In reduction by coke a very considerable amount of. electrical energy is required. In my process the reaction, of the aluminium on the oxide impurities is accompained by an evolution of heat. This has the advantages of tending to drive the reaction to completion, Whereas the contrary is true in re duction with coke and further there is a marked saving or" electric ener Y per ton of abrasive.
In carrying out my invention I take calcined bauxite, for example, of the composition H O 0.5 A1 0 88.0 "r10 4.0 SiO 5.0 F13 0, 2.5
This is mixed in the following proportions by weight 1000 pts. calcined bauxite, 113 pts. aluminium and 100 pts. iron borings.
This mixture is placed in an electric furnace of the arc type, having two depending electrodes, preferably of graphitized carbon. The mixture is gradually fed into the furnace and melted. When the furnace is completely full and all reduction is complete, the electric furnace is disconnected, the electrodes removed and the molten material is allowed to cool and solidify in the furnace into an ingot or pig.
When cold, this pig is removed from the furnace, broken up, crushed to size, treated to remove all metallic and other impurities and then made into grinding wheels or other abrasive articles.
The advantages of my process are obvious in that starting. from a raw material of low cost I am able to produce a special aluminous abrasive of very high alumina content without danger of forming aluminium carbide.
Besides metallic aluminium I can use aluminium compounds, such as the chloride, fluoride or sulphide of aluminium. I find, however, metallic aluminium more economical and preferable. By the term aluminium in the following claims, I wish to include any compound of aluminium which on reaction with aluminous ores will reduce the impurities present, namely,the oxides of silicon, iron and titanium, to metallic form, and yield oxide of aluminium as a reaction prodnot.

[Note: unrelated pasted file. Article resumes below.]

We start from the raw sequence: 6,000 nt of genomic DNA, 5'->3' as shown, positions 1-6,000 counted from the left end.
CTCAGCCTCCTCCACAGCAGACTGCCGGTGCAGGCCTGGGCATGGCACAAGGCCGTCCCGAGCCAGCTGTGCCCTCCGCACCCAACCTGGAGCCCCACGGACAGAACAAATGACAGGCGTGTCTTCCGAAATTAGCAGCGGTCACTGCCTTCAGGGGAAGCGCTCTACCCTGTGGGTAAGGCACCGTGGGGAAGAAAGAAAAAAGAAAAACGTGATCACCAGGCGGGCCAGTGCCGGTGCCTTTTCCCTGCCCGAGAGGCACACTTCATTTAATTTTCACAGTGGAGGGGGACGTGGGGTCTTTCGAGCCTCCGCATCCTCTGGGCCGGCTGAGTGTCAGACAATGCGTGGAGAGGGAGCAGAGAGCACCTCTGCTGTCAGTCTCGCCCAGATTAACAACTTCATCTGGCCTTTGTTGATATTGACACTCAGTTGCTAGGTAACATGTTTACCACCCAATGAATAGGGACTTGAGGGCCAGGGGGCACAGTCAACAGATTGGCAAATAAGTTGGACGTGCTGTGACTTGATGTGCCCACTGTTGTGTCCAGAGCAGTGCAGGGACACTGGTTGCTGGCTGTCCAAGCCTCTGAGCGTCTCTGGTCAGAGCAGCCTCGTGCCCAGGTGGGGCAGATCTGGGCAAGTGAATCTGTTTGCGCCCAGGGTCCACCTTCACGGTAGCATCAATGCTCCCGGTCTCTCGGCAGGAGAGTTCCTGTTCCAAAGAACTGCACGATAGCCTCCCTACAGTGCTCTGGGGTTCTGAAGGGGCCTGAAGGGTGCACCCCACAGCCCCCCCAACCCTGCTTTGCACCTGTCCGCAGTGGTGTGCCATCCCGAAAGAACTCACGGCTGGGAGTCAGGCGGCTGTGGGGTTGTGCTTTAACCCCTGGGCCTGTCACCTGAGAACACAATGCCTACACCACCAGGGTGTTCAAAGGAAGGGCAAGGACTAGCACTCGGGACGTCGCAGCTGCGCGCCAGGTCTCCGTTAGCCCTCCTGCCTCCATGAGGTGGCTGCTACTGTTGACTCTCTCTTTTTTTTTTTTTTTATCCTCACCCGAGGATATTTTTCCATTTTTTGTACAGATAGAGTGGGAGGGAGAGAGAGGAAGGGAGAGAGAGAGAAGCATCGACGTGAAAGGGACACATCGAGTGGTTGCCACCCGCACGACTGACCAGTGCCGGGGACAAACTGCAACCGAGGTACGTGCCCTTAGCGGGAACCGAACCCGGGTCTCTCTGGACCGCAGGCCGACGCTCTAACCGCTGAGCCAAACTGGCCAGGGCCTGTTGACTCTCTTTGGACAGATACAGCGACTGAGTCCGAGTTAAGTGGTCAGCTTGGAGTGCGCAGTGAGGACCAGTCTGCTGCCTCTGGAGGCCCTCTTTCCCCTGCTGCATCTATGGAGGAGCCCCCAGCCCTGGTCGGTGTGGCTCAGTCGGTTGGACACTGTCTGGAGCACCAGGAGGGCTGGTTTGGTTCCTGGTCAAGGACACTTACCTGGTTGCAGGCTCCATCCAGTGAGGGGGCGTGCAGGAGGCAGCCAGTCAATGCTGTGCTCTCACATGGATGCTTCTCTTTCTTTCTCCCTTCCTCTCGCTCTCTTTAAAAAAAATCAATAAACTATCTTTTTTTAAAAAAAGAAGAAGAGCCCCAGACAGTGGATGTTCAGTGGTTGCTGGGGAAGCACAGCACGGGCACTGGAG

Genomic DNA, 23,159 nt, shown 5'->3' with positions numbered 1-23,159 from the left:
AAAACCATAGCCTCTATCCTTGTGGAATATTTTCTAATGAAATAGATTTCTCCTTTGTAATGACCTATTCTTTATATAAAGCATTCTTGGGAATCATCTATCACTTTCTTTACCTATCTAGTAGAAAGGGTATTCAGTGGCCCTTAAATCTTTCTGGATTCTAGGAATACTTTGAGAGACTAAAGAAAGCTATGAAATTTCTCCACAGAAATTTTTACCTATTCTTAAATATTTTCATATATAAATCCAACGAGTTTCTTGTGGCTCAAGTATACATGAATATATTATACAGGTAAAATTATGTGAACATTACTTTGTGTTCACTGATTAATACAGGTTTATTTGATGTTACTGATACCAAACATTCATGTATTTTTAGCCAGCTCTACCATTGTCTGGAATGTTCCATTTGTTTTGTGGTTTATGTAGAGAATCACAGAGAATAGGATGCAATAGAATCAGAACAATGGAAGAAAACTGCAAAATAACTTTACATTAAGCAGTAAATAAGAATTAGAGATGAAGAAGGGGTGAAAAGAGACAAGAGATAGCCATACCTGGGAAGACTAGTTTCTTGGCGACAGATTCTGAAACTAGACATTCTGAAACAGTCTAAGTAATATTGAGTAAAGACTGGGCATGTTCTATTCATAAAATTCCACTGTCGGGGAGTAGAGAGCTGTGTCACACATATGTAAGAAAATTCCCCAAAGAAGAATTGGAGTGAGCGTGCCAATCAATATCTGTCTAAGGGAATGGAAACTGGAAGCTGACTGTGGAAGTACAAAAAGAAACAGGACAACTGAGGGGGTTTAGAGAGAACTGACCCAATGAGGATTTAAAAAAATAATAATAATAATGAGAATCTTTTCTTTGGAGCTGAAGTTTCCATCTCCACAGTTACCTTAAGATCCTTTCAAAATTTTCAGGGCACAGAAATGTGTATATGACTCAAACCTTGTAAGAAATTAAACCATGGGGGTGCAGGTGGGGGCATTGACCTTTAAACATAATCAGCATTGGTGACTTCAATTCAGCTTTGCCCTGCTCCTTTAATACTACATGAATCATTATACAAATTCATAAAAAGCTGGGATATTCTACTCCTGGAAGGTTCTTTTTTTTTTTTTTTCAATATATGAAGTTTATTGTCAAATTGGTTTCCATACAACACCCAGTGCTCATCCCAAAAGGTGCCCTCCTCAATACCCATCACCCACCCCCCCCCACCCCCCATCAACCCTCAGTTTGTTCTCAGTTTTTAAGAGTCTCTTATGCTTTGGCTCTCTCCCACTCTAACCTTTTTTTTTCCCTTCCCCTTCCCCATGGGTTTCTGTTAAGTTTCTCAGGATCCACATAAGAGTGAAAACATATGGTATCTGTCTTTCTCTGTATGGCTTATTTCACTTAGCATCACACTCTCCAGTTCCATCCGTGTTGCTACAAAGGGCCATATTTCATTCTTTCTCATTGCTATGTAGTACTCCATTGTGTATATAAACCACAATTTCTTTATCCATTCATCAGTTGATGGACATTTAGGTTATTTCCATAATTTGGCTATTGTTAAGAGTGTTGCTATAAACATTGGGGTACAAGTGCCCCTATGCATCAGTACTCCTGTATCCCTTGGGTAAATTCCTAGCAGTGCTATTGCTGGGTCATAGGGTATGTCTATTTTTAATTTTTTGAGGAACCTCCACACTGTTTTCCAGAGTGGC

I also do not wish to limit my invention to bauxite, and in the following claims I wish to denote by aluminous ores all such materials as bauxite, gibbsite, diaspore, sillimanite, kyanite, kaolin, china clay, laterite, corundum, emery. For the purposes of this invention all aluminous ores or artificial slags containing alumina as an essentlal constituent are to be consldered equivalent.
I also do not wish to be limited to the use of iron or iron oxide as any base metal or base metalliferous compound can be used or in certain cases can be eliminated. The function of any base metal is only to alloy with the reduced oxide impurities and by increasing their specific gravity permit a better separation from the aluminous material. They also render the alloy more readily attacked by chemical reagents and permit their easier removal. I
1. The process of manufacture of aluminous abrasives, which consists in causing an aluminious ore to react with aluminium.
. 2. The process of manufacture of aluminous abrasives, which consists in causing an aluminous ore to react with aluminium in the presence of base metalliferous material.
3. The process of manufacture of aluminous abrasives, which consist in smelting an aluminous ore with aluminium by means of electrically developed heat.
4;. The process of manufacture of aluminous abrasives, which consists in smelting an aluminous ore with aluminium in the presence of base metalliferous material by means of electrically developed heat.
5. The process of manufacture of aluminous abrasive, which consists in smelting a calcined aluminous ore with aluminium.
6. The process of manufacture of aluminous abrasives, which consists in smelting a mixture of calcined bauxite, metallic aluminium and metallic iron.
7. The method of manufacture of substantially pure aluminous abrasive free from disintegrating impurities, which consists in treating an aluminous cm with aluminium.
- THOMAS B. ALLEN.